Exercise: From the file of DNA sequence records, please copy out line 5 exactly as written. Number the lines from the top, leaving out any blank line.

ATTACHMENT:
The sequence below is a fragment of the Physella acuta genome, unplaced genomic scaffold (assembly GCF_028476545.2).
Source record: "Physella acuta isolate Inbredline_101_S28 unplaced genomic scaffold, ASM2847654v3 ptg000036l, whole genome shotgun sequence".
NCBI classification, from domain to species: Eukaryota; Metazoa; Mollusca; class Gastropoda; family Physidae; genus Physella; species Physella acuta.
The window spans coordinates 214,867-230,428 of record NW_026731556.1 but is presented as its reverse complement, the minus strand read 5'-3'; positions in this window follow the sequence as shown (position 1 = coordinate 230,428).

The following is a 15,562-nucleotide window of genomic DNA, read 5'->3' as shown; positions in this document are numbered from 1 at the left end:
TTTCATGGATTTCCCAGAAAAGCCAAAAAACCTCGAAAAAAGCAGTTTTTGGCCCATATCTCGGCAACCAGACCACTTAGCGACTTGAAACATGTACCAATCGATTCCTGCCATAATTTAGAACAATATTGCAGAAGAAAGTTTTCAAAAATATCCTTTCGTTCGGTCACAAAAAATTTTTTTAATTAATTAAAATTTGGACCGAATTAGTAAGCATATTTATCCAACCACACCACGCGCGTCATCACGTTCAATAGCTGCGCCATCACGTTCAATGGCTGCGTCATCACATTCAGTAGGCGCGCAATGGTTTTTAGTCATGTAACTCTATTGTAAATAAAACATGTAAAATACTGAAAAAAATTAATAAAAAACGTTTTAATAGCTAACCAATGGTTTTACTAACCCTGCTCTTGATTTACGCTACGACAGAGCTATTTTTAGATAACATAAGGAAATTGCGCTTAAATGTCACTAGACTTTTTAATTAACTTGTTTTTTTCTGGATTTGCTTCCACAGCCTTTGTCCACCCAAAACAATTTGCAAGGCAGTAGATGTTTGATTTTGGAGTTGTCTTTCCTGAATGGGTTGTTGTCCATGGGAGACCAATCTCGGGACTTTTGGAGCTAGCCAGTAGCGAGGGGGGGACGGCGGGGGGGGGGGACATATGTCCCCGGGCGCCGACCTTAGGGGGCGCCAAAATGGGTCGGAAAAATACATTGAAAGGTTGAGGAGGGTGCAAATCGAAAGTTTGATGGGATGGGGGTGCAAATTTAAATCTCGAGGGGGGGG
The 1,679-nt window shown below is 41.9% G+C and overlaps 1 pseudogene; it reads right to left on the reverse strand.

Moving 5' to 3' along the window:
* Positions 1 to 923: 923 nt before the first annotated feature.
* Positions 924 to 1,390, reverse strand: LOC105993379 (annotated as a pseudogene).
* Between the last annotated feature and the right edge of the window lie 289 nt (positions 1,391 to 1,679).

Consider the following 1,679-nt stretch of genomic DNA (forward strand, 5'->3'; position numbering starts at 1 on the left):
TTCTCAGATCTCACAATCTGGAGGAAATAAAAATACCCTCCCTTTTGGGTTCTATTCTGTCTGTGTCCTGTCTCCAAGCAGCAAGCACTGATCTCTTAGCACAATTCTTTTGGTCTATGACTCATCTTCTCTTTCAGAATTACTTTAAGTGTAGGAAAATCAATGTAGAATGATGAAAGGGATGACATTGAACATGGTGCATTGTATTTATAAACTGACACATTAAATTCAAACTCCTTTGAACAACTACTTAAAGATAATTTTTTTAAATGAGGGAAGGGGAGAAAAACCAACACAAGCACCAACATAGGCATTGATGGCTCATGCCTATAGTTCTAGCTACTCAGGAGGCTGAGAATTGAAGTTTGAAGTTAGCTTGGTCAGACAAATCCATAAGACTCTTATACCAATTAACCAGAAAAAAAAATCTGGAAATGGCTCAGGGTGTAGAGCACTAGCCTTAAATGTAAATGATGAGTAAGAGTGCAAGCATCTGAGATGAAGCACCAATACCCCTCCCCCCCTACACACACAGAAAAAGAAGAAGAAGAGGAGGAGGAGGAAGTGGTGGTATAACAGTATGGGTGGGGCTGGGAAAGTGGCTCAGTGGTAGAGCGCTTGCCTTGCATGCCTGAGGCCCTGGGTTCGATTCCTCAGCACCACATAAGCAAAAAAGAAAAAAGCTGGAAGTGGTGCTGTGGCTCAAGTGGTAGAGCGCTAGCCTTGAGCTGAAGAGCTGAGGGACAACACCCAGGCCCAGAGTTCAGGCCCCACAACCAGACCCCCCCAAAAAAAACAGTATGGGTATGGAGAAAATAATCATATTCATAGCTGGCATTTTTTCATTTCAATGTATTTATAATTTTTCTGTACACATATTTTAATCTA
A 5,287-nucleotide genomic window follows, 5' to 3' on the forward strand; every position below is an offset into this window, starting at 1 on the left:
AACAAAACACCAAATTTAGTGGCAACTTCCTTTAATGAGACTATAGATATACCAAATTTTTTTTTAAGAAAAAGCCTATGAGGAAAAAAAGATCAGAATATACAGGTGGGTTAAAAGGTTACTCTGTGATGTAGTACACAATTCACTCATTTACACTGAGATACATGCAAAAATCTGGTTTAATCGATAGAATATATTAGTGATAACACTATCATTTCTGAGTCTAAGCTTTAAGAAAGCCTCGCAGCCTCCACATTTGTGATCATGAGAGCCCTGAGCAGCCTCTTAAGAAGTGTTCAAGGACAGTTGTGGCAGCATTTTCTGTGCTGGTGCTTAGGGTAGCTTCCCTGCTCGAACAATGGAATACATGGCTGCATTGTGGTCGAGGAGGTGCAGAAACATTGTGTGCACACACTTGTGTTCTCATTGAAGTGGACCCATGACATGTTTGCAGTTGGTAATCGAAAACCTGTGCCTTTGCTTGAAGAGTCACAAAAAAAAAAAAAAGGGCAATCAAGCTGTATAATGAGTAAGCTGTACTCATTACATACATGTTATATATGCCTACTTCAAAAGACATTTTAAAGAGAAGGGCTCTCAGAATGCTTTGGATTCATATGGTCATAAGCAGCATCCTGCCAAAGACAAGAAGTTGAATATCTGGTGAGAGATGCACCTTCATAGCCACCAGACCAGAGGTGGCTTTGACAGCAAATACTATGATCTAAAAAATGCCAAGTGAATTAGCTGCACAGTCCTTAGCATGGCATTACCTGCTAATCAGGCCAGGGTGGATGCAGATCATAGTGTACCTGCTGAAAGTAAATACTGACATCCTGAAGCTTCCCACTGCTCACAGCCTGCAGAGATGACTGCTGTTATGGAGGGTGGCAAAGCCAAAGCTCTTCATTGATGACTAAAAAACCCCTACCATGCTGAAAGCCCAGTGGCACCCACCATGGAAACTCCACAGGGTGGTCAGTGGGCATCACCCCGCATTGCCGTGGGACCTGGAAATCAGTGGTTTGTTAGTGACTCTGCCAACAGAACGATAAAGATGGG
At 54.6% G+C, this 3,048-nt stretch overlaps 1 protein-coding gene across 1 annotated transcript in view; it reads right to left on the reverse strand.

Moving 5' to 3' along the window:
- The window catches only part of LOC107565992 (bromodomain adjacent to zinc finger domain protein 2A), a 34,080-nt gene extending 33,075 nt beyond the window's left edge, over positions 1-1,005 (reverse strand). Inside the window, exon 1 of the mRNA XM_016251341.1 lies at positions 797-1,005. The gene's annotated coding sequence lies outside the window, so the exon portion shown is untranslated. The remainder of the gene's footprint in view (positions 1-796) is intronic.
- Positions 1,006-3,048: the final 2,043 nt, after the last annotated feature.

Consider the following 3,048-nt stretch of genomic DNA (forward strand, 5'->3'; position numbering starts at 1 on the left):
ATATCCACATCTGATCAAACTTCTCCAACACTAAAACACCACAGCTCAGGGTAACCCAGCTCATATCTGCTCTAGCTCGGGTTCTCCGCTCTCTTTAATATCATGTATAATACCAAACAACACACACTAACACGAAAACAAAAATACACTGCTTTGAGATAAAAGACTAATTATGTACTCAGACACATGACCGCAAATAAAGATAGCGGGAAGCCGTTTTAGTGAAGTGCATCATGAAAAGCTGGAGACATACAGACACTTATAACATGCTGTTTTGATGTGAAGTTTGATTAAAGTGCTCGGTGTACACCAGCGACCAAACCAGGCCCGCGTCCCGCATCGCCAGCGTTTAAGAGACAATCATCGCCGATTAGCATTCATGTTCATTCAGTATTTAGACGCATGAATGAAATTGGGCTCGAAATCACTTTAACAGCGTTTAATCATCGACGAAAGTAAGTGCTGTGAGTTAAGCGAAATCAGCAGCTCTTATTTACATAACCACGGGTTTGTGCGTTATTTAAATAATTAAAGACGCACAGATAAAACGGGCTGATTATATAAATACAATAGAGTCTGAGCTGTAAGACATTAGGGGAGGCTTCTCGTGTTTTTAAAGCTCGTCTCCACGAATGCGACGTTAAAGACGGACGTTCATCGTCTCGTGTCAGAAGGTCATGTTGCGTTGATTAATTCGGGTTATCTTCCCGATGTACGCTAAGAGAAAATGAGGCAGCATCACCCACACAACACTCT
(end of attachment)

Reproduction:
The following is a 15,562-nucleotide window of genomic DNA, read 5'->3' as shown; positions in this document are numbered from 1 at the left end: